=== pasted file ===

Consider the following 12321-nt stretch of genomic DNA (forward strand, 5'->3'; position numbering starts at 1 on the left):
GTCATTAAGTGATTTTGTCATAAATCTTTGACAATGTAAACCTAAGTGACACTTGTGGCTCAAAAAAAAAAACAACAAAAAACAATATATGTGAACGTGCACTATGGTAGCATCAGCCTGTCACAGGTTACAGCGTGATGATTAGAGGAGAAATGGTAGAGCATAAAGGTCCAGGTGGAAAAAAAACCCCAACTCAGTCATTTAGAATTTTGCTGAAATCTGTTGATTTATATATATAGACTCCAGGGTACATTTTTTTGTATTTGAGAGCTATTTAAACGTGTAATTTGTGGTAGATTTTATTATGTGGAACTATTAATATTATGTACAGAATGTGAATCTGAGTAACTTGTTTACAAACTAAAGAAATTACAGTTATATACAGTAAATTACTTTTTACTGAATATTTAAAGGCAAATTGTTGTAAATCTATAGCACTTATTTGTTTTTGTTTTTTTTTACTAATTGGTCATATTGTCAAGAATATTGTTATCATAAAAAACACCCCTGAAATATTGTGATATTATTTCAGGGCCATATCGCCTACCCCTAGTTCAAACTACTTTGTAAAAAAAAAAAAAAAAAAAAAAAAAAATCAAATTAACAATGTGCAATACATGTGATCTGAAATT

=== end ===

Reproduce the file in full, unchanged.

Consider the following 12321-nt stretch of genomic DNA (forward strand, 5'->3'; position numbering starts at 1 on the left):
GTCATTAAGTGATTTTGTCATAAATCTTTGACAATGTAAACCTAAGTGACACTTGTGGCTCAAAAAAAAAAACAACAAAAAACAATATATGTGAACGTGCACTATGGTAGCATCAGCCTGTCACAGGTTACAGCGTGATGATTAGAGGAGAAATGGTAGAGCATAAAGGTCCAGGTGGAAAAAAAACCCCAACTCAGTCATTTAGAATTTTGCTGAAATCTGTTGATTTATATATATAGACTCCAGGGTACATTTTTTTGTATTTGAGAGCTATTTAAACGTGTAATTTGTGGTAGATTTTATTATGTGGAACTATTAATATTATGTACAGAATGTGAATCTGAGTAACTTGTTTACAAACTAAAGAAATTACAGTTATATACAGTAAATTACTTTTTACTGAATATTTAAAGGCAAATTGTTGTAAATCTATAGCACTTATTTGTTTTTGTTTTTTTTTACTAATTGGTCATATTGTCAAGAATATTGTTATCATAAAAAACACCCCTGAAATATTGTGATATTATTTCAGGGCCATATCGCCTACCCCTAGTTCAAACTACTTTGTAAAAAAAAAAAAAAAAAAAAAAAAAAATCAAATTAACAATGTGCAATACATGTGATCTGAAATT